Cultivating farmers' rights: reconciling food security, indigenous agriculture, and TRIPs.

Author:Winter, Lauren
Position:Agreement on Trade-Related Aspects of Intellectual Property Rights


This Note discusses strategies for cultivating Farmers' Rights internationally. The rise of international treaties awarding intellectual property rights in plant genetic resources to plant breeders brought with it an erosion of agricultural biodiversity as well indigenous farmer lifestyles. Farmers' Rights emerged in recognition of the role of traditional farmers play in conserving, creating, and promoting genetic diversity in the food supply and of the importance of maintaining traditional agriculture practices. This Note argues that Farmers' Rights can be realized internationally through concerted effort. The Note proposes that Farmers' Rights could be realized if national governments create laws and infrastructure that promote Farmers" Rights while the international community works to change international intellectual property law.

TABLE OF CONTENTS I. INTRODUCTION II. INTELLECTUAL PROPERTY RIGHTS IN PLANT GENETIC RESOURCES A. The Rise of Intellectual Property Rights in Plant Genetic Resources B. International Intellectual Property Rights Regimes in Plant Genetic Resources 1. The International Convention for the Protection of New Varieties of Plants 2. The Agreement on Trade-Related Aspects of Intellectual Property Rights III. FARMERS' RIGHTS A. The Effect of International Intellectual Property Rights on Agriculture 1. Agro-Biodiversity 2. Indigenous Farmers 3. Intellectual Property Rights and Agriculture B. Farmers' Rights in International Agreements 1. The International Undertaking on Plant Genetic Resources 2. The Convention on Biological Diversity 3. The International Treaty on Plant Genetic Resources for Food and Agriculture a. Structure and Goals b. Farmers' Rights in the ITPGR C. Protecting Farmers' Rights IV. CULTIVATING FARMERS' RIGHTS A. A National Approach B. An International Strategy: V. CONCLUSION I. INTRODUCTION

The United States government began supporting seed breeding programs as early as the late nineteenth century. (1) The goal of these programs was to encourage private companies to create new plant varieties and to take the responsibility of developing new plant varieties out of the hands of farmers. (2) However, because plants can be grown from seed from the previous year and farmers can resell seed in competition with the original breeder, private industry lobbied for a way to protect plant varieties. (3) This lobbying led to the international development of intellectual property protections of plant varieties that could be saved, replanted, and sold. (4)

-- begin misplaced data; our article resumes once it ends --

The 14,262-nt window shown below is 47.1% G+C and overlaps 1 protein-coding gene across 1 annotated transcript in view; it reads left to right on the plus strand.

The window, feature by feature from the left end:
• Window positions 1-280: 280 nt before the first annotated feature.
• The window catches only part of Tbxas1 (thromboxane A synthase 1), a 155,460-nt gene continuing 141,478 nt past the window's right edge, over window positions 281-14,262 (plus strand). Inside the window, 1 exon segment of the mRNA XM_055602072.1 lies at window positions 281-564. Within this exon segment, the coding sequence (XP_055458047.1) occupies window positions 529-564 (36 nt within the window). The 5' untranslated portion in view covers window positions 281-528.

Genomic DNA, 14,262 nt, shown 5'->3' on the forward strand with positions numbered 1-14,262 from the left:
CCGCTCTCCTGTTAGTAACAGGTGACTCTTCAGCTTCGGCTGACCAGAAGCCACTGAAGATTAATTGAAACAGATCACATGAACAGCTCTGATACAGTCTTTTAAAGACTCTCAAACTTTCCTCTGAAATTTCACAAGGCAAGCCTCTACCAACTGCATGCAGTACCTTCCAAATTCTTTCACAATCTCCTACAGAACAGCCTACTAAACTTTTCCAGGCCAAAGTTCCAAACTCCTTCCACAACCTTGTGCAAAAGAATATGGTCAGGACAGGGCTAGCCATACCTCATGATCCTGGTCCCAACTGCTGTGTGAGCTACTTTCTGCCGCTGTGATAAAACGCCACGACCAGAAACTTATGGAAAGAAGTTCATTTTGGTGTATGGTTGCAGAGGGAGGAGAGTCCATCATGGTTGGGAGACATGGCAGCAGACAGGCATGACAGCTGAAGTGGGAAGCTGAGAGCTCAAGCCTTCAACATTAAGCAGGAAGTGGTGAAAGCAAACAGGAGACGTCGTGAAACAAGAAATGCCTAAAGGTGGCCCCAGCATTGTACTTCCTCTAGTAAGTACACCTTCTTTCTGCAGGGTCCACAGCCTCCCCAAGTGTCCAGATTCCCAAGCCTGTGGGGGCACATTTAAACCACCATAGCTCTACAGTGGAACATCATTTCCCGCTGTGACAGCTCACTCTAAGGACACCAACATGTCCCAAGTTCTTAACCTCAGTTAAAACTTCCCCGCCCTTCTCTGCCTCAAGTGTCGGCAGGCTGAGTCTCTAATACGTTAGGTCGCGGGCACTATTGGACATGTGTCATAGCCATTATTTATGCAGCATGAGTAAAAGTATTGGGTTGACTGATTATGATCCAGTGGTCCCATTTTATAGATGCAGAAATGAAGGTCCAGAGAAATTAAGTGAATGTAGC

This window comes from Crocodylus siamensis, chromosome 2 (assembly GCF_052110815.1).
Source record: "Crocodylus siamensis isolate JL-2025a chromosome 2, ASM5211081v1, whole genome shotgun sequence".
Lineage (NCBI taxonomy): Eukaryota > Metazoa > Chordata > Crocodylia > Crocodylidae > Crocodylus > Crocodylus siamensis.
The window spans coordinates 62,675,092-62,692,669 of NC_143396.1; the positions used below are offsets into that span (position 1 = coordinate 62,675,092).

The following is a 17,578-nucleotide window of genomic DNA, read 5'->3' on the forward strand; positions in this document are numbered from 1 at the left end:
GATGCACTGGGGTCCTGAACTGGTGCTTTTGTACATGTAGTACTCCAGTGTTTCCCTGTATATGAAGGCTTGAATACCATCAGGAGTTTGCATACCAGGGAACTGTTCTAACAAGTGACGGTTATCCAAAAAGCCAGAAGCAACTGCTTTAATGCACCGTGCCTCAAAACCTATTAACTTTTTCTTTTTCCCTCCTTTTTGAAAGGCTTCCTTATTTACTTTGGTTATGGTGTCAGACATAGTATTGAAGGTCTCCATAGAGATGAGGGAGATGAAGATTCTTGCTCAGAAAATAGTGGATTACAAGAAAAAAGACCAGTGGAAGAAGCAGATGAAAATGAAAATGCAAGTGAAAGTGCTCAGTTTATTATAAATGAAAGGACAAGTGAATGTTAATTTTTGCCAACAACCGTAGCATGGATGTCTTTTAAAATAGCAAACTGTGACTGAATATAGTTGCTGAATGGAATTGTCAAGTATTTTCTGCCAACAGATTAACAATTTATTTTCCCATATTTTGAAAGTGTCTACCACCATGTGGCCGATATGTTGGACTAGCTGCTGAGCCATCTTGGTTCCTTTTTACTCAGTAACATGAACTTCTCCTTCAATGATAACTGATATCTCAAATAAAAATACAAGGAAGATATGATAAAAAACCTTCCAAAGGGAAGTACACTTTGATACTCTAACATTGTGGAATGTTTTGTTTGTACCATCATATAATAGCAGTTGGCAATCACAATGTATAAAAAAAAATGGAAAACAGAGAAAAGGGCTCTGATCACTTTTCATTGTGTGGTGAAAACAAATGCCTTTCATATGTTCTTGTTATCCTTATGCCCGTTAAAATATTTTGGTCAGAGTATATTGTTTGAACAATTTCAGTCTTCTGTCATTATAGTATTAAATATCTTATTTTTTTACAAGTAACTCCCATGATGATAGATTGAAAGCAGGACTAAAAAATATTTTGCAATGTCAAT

In 1961, the International Convention for the Protection of New Varieties of Plants (UPOV) (5) was signed to create an international intellectual property scheme to protect plant breeders' rights. UPOV defines a "breeder" as a person who "bred, or discovered and developed, a variety." (6) UPOV allows breeders to develop patents over new, distinct, stable, and uniform plant varieties, and to exclude others from access to those varieties. (7) More recently the World Trade Organization's Agreement on Trade-Related Aspects of Intellectual Property (TRIPS) created even more expansive intellectual property protection for plant genetic resources. (8)

A tension exists between plant breeders' intellectual property rights, which adhere to a developed conception of property ownership, and the practices of local subsistence farmers, who often own plant varieties communally and produce food for their own subsistence. Intellectual property regimes tend to threaten traditional farmers' ability to save and replant seeds, as well as to exchange seeds with other members of the community. (9) In addition, subsistence farmers preserve and create new genetic diversity in the food supply through this process of saving, replanting, and exchanging seeds. (10) Intellectual property regimes erode the ability of the world to respond to changing food security needs using diverse plant genetic resources by discouraging these traditional farming activities. (11)

The concept of "Farmers' Rights" developed in response to the expansion of intellectual property rights in plant varieties. (12) Article 9 of the 2001 International Treaty on Plant Genetic Resources for Food and Agriculture (ITPGR) explicitly recognizes these rights. (13) This treaty aims to promote genetic diversity in the food supply by creating a commons in which countries can exchange their diverse plant genetic resources. (14) Recognizing that traditional farmers are necessary to conserving, creating, and promoting genetic diversity in the food supply, the treaty calls on national governments to take measures to encourage farmers to continue to conserve and improve plant varieties. (15)